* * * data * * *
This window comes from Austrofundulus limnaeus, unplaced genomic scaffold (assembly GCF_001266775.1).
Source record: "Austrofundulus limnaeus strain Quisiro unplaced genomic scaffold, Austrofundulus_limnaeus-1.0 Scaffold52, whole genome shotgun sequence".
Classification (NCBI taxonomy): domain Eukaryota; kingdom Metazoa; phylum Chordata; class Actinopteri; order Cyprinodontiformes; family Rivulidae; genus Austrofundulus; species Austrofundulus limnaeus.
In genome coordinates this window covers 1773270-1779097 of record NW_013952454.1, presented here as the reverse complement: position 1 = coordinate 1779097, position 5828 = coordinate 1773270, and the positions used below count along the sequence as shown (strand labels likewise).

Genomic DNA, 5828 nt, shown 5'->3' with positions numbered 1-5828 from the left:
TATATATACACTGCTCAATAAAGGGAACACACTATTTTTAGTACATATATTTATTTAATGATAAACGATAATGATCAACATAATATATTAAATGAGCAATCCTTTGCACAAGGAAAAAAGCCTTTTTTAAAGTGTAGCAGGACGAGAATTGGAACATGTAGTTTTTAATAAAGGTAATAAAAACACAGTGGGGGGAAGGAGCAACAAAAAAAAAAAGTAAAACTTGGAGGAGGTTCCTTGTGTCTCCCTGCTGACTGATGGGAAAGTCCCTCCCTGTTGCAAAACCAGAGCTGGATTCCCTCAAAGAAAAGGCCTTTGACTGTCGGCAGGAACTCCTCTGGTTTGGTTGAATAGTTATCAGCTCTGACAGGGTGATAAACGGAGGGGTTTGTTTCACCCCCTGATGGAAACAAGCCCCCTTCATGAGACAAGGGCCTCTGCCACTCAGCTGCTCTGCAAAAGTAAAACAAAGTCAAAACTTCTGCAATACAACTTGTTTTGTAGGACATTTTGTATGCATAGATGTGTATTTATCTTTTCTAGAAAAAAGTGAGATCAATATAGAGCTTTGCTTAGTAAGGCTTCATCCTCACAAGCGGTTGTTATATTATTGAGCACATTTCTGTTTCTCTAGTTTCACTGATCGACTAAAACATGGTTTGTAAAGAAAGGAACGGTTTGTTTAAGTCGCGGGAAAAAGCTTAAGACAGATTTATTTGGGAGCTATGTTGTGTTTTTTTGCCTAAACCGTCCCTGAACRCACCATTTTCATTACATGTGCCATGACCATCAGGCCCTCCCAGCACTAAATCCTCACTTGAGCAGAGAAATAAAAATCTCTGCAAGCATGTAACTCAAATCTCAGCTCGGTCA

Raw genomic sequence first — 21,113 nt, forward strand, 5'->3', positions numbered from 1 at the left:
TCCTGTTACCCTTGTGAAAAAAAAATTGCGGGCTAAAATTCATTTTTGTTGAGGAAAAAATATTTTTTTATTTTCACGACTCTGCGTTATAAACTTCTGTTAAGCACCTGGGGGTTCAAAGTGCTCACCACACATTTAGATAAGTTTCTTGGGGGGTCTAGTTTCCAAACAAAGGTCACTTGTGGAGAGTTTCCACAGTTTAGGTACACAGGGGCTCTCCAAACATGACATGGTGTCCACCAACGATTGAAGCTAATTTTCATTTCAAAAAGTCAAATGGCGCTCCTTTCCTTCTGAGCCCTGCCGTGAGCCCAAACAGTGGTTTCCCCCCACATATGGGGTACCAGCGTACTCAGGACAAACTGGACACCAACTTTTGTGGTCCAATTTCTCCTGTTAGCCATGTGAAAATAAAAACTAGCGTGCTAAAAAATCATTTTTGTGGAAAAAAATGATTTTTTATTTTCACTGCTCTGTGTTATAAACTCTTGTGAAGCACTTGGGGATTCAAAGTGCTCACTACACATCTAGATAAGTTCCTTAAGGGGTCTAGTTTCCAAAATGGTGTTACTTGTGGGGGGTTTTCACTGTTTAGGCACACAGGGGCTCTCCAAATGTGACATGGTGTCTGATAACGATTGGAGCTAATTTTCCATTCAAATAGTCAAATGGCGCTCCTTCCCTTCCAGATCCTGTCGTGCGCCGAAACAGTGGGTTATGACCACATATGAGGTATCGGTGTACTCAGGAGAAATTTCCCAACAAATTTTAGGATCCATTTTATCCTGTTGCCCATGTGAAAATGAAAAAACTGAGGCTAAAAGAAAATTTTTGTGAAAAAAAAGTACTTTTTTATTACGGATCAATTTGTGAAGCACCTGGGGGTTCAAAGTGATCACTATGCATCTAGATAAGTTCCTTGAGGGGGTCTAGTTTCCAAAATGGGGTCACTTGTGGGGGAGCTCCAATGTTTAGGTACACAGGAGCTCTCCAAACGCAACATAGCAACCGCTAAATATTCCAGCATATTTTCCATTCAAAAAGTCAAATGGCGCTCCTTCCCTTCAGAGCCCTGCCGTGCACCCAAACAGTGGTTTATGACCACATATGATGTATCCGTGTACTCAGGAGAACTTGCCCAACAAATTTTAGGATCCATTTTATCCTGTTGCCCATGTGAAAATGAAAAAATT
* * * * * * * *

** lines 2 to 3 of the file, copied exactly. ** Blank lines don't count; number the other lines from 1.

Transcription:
Source record: "Austrofundulus limnaeus strain Quisiro unplaced genomic scaffold, Austrofundulus_limnaeus-1.0 Scaffold52, whole genome shotgun sequence".
Classification (NCBI taxonomy): domain Eukaryota; kingdom Metazoa; phylum Chordata; class Actinopteri; order Cyprinodontiformes; family Rivulidae; genus Austrofundulus; species Austrofundulus limnaeus.